On June 25, the U.S. Court of Appeals for the Eighth Circuit affirmed the dismissal with prejudice of a qui tam False Claims Act (FCA) suit alleging certain physician compensation arrangements at Trinity Health violated the Anti-Kickback Statute (AKS) and Stark Law.
The relator, a former surgeon at one of Trinity’s hospitals, alleged the following:
- Trinity paid five of its highest-earning physicians above fair market value by compensating them in excess of 90th percentile compensation for their specialties at levels not justified by their personal productivity.
- The high compensation generated practice losses for Trinity absent taking into account the physicians’ downstream referrals to the health system.
- As a result of the physicians’ compensation methodology, they performed unnecessary surgeries to inflate their compensation.
- Trinity opted not to renew the relator’s contract because he complained about these allegedly-unnecessary surgeries.
The relator argued that the compensation arrangements violated the AKS and Stark Law, and thus, any claims submitted by Trinity to the federal healthcare programs associated with procedures performed by these physicians violated § 3729(a)(1)(A) of the FCA, and any provider agreements and cost reports certifying compliance with AKS and Stark violated § 3729(a)(1)(B) of the FCA. He also claimed that Trinity’s decision not to renew his contract violated the FCA’s anti-retaliation provisions.
Following declination by the United States, Trinity, represented by Bass, Berry & Sims, obtained full dismissal with prejudice of the relator’s FCA and retaliation claims. The district court held that because the relator had neither identified any representative examples of false claims submitted by Trinity for the these physicians nor exhibited any direct connection to or personal knowledge of Trinity’s billing practices, he failed to satisfy Rule 9(b)’s pleading requirement of showing that any false claims had actually been presented to the government. The district court also held that the relator’s complaints about other surgeons’ clinical decisions, including the necessity of their procedures, did not amount to “protected activity” under the FCA because his complaints made no reference to fraud or improper billing by Trinity.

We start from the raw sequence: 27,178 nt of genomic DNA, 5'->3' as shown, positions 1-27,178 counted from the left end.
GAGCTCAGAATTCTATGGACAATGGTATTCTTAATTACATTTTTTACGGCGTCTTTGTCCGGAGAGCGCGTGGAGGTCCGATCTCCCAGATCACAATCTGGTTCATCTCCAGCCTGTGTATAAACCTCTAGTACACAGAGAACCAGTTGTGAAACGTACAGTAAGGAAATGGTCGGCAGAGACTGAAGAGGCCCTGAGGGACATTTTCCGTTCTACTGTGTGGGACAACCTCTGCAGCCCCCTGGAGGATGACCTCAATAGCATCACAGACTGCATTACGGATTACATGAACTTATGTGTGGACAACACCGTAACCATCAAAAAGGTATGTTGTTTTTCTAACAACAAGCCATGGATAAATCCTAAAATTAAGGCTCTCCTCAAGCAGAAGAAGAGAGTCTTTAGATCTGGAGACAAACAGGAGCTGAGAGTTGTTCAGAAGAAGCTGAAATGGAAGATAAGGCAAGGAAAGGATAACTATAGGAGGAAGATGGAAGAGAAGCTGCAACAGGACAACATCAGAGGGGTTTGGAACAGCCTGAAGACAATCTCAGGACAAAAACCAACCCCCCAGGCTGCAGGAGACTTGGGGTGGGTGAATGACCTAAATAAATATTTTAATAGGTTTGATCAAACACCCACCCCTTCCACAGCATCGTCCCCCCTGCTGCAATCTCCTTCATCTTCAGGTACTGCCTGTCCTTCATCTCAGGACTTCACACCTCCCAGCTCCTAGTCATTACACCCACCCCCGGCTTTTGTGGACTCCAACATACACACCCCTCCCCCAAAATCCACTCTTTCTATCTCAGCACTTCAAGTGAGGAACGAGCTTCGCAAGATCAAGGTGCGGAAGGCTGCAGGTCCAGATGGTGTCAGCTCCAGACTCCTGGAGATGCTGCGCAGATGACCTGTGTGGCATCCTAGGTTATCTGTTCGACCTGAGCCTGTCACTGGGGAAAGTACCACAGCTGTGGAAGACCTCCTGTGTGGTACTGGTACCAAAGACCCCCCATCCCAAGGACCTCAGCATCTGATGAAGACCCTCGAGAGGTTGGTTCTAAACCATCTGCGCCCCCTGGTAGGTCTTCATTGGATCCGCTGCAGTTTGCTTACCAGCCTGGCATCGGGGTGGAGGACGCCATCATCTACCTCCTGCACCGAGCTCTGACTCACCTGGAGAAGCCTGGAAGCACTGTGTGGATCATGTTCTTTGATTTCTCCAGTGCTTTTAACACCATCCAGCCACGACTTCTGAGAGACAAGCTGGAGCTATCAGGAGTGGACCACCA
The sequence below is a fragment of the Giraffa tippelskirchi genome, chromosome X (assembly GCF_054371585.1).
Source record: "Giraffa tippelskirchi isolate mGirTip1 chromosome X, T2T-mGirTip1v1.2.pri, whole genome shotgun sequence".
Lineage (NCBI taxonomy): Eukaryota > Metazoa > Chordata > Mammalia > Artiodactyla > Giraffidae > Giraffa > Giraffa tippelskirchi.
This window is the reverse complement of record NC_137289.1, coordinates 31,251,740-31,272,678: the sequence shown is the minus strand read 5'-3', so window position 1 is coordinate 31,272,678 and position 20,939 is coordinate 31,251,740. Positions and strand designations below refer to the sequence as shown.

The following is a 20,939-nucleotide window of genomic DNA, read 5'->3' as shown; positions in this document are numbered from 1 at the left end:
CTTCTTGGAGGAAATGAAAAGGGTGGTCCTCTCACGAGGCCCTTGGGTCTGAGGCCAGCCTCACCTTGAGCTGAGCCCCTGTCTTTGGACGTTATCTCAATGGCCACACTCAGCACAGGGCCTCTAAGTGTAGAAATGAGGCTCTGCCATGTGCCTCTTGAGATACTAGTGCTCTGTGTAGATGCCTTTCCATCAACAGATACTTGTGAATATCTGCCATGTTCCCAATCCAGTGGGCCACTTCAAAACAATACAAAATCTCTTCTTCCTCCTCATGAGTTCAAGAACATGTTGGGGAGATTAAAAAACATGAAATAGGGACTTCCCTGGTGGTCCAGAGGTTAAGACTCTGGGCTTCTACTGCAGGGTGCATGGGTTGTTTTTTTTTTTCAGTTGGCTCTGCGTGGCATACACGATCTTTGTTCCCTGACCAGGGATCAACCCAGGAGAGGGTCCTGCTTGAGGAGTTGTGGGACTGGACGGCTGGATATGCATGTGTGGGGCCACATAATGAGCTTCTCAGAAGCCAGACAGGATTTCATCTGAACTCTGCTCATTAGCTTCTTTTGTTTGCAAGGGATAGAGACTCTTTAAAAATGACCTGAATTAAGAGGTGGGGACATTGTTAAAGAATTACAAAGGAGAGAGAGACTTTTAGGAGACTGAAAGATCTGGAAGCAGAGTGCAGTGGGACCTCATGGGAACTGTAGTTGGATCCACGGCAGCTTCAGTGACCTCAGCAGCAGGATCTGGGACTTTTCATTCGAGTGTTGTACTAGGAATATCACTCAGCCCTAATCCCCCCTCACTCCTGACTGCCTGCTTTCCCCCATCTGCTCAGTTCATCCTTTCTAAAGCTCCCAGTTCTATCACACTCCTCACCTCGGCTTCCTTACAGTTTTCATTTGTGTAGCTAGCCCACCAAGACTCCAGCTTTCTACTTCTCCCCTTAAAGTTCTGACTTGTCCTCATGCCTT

On appeal, the relator argued that because about 29% of Trinity’s annual revenue came from Medicare reimbursements and any claims submitted for services by the five physicians he identified in his complaint would be tainted by the alleged AKS and Stark violations, it was “more likely” than not that Trinity submitted “at least some” tainted claims to the government. The Eighth Circuit disagreed, holding that this sort of “general inference” based on the theory that “every” claim submitted for some practitioners’ services was false did not satisfy Rule 9(b)’s particularity requirement for pleading a violation of the FCA. The Eighth Circuit also agreed that the relator’s complaints regarding the medical propriety and ethical ramifications of other surgeons’ practices was not protected activity under the FCA because the relator had drawn no connection to any concerns over improper billing or the submission of false claims to the government, much less informed Trinity of any such concerns. Accordingly, the Court of Appeals affirmed the dismissal in its entirety.
For a summary of other recent developments regarding FCA pleading standards, subscribe to Inside the FCA, contact a member of the Bass, Berry & Sims Healthcare Fraud Task Force, or download our Healthcare Fraud & Abuse Annual Review.